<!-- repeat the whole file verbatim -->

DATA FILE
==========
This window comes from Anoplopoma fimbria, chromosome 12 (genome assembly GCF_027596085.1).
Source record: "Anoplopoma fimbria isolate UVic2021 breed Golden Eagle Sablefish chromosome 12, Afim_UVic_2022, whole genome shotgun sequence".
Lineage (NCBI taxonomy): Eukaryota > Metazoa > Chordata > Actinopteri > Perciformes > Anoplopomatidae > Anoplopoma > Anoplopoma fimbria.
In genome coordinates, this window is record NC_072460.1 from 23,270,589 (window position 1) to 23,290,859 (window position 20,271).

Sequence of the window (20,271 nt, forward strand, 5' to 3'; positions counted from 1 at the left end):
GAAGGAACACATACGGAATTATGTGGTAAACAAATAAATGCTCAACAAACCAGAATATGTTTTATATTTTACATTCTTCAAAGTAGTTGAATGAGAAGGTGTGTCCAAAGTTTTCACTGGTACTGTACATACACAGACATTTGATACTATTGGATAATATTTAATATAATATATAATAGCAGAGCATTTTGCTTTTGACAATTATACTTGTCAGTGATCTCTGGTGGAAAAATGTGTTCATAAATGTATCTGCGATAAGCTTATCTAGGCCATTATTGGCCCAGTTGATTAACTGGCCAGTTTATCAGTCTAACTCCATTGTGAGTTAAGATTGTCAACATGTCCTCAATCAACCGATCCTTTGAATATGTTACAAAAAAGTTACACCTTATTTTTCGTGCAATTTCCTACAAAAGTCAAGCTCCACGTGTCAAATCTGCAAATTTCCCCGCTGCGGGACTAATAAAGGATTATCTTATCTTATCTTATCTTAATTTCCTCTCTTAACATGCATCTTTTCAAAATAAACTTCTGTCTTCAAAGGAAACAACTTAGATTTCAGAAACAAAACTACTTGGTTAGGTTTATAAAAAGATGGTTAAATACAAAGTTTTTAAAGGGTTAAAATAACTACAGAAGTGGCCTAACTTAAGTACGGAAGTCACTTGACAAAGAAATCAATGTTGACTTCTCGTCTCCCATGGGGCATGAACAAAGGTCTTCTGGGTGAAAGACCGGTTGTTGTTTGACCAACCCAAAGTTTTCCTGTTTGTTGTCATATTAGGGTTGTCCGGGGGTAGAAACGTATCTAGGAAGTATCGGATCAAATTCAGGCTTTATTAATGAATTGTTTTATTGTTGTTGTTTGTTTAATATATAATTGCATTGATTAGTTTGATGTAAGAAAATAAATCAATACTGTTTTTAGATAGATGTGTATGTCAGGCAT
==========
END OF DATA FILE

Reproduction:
This window comes from Anoplopoma fimbria, chromosome 12 (genome assembly GCF_027596085.1).
Source record: "Anoplopoma fimbria isolate UVic2021 breed Golden Eagle Sablefish chromosome 12, Afim_UVic_2022, whole genome shotgun sequence".
Lineage (NCBI taxonomy): Eukaryota > Metazoa > Chordata > Actinopteri > Perciformes > Anoplopomatidae > Anoplopoma > Anoplopoma fimbria.
In genome coordinates, this window is record NC_072460.1 from 23,270,589 (window position 1) to 23,290,859 (window position 20,271).

Sequence of the window (20,271 nt, forward strand, 5' to 3'; positions counted from 1 at the left end):
GAAGGAACACATACGGAATTATGTGGTAAACAAATAAATGCTCAACAAACCAGAATATGTTTTATATTTTACATTCTTCAAAGTAGTTGAATGAGAAGGTGTGTCCAAAGTTTTCACTGGTACTGTACATACACAGACATTTGATACTATTGGATAATATTTAATATAATATATAATAGCAGAGCATTTTGCTTTTGACAATTATACTTGTCAGTGATCTCTGGTGGAAAAATGTGTTCATAAATGTATCTGCGATAAGCTTATCTAGGCCATTATTGGCCCAGTTGATTAACTGGCCAGTTTATCAGTCTAACTCCATTGTGAGTTAAGATTGTCAACATGTCCTCAATCAACCGATCCTTTGAATATGTTACAAAAAAGTTACACCTTATTTTTCGTGCAATTTCCTACAAAAGTCAAGCTCCACGTGTCAAATCTGCAAATTTCCCCGCTGCGGGACTAATAAAGGATTATCTTATCTTATCTTATCTTAATTTCCTCTCTTAACATGCATCTTTTCAAAATAAACTTCTGTCTTCAAAGGAAACAACTTAGATTTCAGAAACAAAACTACTTGGTTAGGTTTATAAAAAGATGGTTAAATACAAAGTTTTTAAAGGGTTAAAATAACTACAGAAGTGGCCTAACTTAAGTACGGAAGTCACTTGACAAAGAAATCAATGTTGACTTCTCGTCTCCCATGGGGCATGAACAAAGGTCTTCTGGGTGAAAGACCGGTTGTTGTTTGACCAACCCAAAGTTTTCCTGTTTGTTGTCATATTAGGGTTGTCCGGGGGTAGAAACGTATCTAGGAAGTATCGGATCAAATTCAGGCTTTATTAATGAATTGTTTTATTGTTGTTGTTTGTTTAATATATAATTGCATTGATTAGTTTGATGTAAGAAAATAAATCAATACTGTTTTTAGATAGATGTGTATGTCAGGCAT